If you really want to combat your dandelions (and other lawn “weeds”), the most successful strategy is to let the grass grow. I know, this goes against the grain for most people, but putting your mower on its highest setting and cutting your grass to only three or four inches will result in a shadier lawn, which will discourage dandelions and other seral species. If the habitat isn’t harsh and disturbed, the seral plants will not grow.
But here’s something else to consider: over a hundred species of critters (mostly insects) benefit from the presence of dandelions. Bees, flies, butterflies…in areas where solid green lawns dominate and flowers are few and far between, these beneficial insects have a hard time finding a meal. A truly healthy lawn is one that contains a diversity of plants, which in turn encourages a diversity of insects (and other invertebrates beneath the soil).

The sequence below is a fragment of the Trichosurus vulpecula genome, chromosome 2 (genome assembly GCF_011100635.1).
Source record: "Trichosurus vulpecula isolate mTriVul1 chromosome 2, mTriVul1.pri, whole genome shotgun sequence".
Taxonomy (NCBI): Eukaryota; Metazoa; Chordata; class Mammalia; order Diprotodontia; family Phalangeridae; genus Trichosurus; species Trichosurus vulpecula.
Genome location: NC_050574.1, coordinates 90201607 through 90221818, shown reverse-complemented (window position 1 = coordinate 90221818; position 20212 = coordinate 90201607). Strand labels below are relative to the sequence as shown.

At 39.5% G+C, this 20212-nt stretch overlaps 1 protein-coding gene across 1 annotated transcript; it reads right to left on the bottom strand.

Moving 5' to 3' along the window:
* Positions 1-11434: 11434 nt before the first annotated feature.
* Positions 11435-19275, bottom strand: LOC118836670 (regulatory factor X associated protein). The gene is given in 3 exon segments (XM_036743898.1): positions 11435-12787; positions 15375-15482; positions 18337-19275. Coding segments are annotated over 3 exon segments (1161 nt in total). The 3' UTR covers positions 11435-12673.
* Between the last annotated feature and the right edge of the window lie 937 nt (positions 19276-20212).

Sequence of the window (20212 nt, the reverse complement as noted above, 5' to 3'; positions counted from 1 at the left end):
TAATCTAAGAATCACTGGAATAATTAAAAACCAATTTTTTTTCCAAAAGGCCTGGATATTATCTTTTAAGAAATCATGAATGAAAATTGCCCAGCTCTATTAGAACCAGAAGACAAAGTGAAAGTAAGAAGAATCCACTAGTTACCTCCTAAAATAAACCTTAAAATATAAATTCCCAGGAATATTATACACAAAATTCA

I have decided that my neighbors can scowl all they want at my lawn with its dandelions, cinquefoil, strawberries, heal-all, violas, buttercups, pussytoes and hawkweed. My lawn is a richly diverse habitat that attracts insects and birds in great quantity, and while part of me likes the idea of running barefoot through a plush shag-carpet of grass, the nature nut in me gets a lot more pleasure out of getting down on my belly and watching the flowers and all their winged visitors.